There are also many analysts who base their investment recommendations on statistical trends in the companies themselves. These fundamental analysts look at trends in the company’s revenues and earnings, using these numbers to generate a swarm of statistical measures (and their acronyms), including return on investment (ROI), return on equity (ROE), return on assets (ROA) and their accompanying ratios (and their acronyms), like price to earnings (P/E), price to earnings growth (PEG), and price to free cash flow (PFCF).
These analysts evaluate a stock primarily based on its value (versus the company’s future earnings), figuring that an undervalued stock will eventually be sniffed out by investors, who will then bid it up to its fair market value.
If there is one way in which the Cabot approach to growth investing (as opposed to value investing) differs from that of most advisors, it is that we pay more attention to what investors are actually doing. We do that by looking at the chart that shows stock price movement, moving averages (we use the 25- and 50-day moving averages) and trading volume.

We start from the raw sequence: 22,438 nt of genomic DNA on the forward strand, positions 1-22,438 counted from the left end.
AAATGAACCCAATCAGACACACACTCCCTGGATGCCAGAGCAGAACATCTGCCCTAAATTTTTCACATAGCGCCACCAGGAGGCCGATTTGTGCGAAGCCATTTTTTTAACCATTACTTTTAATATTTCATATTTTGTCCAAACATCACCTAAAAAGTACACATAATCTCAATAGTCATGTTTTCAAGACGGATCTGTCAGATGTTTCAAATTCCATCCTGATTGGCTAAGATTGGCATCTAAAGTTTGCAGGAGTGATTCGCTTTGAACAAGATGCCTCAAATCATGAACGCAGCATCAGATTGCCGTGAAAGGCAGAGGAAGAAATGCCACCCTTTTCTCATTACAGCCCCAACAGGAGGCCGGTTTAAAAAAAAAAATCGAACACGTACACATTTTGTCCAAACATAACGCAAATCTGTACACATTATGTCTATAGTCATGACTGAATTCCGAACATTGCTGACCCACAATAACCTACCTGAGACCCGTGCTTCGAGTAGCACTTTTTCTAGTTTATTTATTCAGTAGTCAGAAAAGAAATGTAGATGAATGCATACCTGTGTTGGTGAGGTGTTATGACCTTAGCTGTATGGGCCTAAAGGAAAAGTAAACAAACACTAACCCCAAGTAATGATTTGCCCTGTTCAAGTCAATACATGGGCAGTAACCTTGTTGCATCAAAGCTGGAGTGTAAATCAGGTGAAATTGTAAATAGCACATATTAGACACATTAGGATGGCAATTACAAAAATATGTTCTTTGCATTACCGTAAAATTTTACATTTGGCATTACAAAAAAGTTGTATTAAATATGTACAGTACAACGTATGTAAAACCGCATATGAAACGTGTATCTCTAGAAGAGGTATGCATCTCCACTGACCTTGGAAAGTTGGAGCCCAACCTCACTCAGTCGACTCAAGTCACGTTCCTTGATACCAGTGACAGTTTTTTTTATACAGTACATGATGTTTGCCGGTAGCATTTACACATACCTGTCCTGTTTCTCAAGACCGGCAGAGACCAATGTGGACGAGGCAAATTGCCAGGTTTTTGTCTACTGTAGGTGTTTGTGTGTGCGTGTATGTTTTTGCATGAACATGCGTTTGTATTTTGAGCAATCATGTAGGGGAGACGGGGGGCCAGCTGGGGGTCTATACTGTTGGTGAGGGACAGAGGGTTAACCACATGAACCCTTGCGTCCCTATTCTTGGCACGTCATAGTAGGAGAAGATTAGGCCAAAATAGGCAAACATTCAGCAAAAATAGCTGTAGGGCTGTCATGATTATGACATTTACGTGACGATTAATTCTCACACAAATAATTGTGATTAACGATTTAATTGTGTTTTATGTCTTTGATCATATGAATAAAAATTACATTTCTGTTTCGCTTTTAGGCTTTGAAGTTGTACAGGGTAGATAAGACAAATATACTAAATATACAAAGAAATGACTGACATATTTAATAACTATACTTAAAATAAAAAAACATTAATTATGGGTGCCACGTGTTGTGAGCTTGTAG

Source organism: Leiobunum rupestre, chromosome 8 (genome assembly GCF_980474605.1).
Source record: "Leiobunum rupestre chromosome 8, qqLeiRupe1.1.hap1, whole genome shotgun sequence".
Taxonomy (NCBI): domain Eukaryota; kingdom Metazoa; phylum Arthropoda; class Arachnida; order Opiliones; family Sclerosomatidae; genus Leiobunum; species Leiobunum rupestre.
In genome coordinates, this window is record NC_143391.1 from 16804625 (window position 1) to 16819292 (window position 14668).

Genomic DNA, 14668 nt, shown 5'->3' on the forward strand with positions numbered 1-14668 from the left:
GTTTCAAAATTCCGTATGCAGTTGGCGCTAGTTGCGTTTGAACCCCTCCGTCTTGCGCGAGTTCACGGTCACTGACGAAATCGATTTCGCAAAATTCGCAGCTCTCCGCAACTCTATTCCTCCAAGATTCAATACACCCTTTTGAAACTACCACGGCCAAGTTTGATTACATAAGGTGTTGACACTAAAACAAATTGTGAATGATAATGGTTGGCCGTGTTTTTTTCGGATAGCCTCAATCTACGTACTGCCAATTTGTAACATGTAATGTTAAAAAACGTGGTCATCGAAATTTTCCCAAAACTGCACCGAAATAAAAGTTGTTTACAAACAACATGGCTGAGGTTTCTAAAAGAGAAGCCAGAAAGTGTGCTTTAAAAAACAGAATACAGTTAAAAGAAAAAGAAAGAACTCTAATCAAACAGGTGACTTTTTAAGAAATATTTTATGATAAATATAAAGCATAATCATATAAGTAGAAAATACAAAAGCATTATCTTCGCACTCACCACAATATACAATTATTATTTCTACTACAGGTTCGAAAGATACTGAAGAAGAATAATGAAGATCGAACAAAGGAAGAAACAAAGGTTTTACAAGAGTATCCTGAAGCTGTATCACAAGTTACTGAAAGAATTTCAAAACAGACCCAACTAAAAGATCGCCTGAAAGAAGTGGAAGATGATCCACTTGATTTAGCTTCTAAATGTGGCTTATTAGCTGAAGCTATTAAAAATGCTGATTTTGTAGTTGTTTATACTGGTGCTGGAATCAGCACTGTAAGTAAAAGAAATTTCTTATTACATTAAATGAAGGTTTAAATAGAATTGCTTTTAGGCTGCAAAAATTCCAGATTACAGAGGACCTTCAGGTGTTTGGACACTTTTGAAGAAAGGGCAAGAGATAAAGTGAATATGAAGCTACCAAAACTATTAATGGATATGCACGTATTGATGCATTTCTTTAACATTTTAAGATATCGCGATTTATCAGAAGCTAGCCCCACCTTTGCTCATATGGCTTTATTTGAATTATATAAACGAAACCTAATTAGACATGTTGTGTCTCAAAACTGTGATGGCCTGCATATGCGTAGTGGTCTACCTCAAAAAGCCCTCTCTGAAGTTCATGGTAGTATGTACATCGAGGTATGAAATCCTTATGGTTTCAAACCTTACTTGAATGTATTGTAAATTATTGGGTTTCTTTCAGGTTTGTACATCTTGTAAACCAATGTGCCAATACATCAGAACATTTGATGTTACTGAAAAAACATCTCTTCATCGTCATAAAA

Leaving out the double bottoms and tops, heads and shoulders, cups with handles and other classic chart patterns, here are a few basic principles of chart reading.
• Stock with rising price on increasing volume = bullish. This shows that an increasing number of buy orders are being processed, indicating a positive change in investors’ appetite for the stock.
• Stock with rising price on decreasing volume = caution. A stock that is rising for a few weeks, but has falling volume, is losing sponsorship. You need to be careful about buying into such an advance.